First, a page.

Sequels often have the unfortunate (and quite tremendous) task of not only outshining its predecessor, but somehow doubling up on everything that made the first great. Rise of the Tomb Raider, the sequel to the surprisingly solid 2013 hit reboot, Tomb Raider, is a game that does a pretty good job at highlighting both the strengths and weaknesses that have shaped the Tomb Raider franchise over the years. Resident tomb explorer and collector of dirty old treasures Lara Croft faces one of her more personal adventures as she is lead down a path of regret and sympathy for the ghosts of her past seem to catch up and cause some havoc in unsurprisingly expected ways.
Rise of the Tomb Raider is not quite as heavy or potent on the story front as its predecessor. In fact, this is possibly its weakest element as the entire plot feels pretty inconsequential even amidst all the flashy action sequences and pretty jaw-dropping scenic destruction. The story, for the most part, fares well in the context of the Tomb Raider lore and does enough to build a memorable villain with a shamelessly cartoonish villainous organization. By the end of the game, I honestly forgot most of the story because I was so swept up in all the exhilarating razzle and dazzle of the gameplay and action, that remembering why I was doing everything proved of little value when I was shoving an arrow into the skull of a bad guy.
The gameplay in Rise of the Tomb Raider is by far its strongest aspect. The mechanics are still heavily borrowed from the first game, but everything just seems much tighter and glossier than before. The controls are smooth and very responsive, and Lara appears to be more flexible and navigational in her environments – which sounds mundane but trust me, there’s a lot thrown into the environments this time around. The combat is also especially pleasant to dive into, and in some cases, gave me a rush of adventure that is almost comparable to the same highs I felt while playing Uncharted 4: A Thief’s End. The only problem is, the gameplay is so fantastic that is ultimately overshadows everything in between.
In the graphical department, Rise of the Tomb Raider is, for lack of a better word, jaw-dropping. The character models are so superbly detailed and beautifully animated that I often forgot to hop into the gameplay because I was still caught up in the amazing cutscenes. The cinematic quality of the games direction in conjunction with its pretty mindblowing graphics adds to the glossier tone of the game, shying away from the grit and torture of the reboot. In the sound department, though, Rise falls a bit flat. The voice acting is fine, but isn’t very memorable and at points, certain characters do come off as very monotonous. The soundtrack is, too, well done but doesn’t have any place outside of the game itself.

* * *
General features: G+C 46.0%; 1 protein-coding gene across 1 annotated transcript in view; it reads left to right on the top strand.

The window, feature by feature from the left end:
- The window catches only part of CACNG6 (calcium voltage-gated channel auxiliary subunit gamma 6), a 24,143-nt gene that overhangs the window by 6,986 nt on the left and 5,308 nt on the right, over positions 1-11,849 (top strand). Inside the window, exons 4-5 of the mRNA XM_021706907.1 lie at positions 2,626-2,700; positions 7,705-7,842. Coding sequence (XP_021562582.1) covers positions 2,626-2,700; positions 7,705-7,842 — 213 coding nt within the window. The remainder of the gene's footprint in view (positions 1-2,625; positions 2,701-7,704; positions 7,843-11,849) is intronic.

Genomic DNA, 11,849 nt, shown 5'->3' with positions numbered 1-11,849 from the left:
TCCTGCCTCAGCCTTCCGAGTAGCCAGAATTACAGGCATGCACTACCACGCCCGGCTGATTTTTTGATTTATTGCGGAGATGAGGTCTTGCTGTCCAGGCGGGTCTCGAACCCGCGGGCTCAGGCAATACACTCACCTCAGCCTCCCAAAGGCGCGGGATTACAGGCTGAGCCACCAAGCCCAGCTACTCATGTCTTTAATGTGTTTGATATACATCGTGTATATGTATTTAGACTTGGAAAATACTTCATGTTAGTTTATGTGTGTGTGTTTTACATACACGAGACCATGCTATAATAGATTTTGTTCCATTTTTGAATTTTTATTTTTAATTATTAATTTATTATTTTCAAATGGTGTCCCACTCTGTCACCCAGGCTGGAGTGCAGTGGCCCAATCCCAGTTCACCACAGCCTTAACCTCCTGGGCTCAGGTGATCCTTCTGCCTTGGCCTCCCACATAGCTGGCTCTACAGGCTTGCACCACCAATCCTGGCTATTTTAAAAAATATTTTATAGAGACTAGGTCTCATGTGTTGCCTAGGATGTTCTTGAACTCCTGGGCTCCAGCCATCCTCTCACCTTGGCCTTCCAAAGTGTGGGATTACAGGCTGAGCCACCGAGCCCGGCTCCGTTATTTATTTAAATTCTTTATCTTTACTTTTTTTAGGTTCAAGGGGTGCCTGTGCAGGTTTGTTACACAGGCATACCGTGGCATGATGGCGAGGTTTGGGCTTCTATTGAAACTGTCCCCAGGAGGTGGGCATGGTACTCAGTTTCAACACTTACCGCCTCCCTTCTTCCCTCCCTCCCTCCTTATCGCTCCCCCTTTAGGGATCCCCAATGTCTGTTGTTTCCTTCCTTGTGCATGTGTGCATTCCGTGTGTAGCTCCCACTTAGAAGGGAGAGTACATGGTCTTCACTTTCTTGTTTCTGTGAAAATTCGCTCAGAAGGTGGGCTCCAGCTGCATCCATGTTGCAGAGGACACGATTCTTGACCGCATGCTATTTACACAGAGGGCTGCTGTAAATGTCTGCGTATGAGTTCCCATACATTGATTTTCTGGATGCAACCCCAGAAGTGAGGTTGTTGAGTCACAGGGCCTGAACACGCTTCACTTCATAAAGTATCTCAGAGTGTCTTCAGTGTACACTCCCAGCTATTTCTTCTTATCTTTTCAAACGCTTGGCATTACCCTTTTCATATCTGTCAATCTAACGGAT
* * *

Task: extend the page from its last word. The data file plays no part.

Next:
After replaying the game on PlayStation 4 as opposed to my previous experience on Xbox One, some notable differences did stand out. Upscaled to 1080p on the PS4, the game’s impressive visuals leap out on screen and truly immerse you in the snowy alps or treacherous tombs. The game also runs fairly smoother on the PS4 as random texture pop-ups seem less likely to be a hindrance to the flow of the gameplay like it once was on the Xbox One version. However, the core and grit of the experience remains the same, and besides from a few extra DLC options and the great artwork included on the PS4 20 Year Celebration Edition, Rise of the Tomb Raider is not going to cause any console divides based on preferences, but just from my personal observations, it’s an experience best soaked in on a PlayStation.
Rise of the Tomb Raider is a great game that unfortunately can’t match up to the massive success of its predecessor. The action set pieces are plentiful, the gameplay is stupendously fun, and the graphics are drop dead gorgeous, but it simply lacks the story or charm present in the reboot or even the Uncharted games (I honestly don’t want to compare it to that but I feel obligated to, seeing as the comparisons are brought up frequently now). Rise of the Tomb Raider is a ton of fun while it lasts and should satisfy the die-hard Tomb Raider fans, but don’t expect much in the way of a package that’s just shy of being something really special.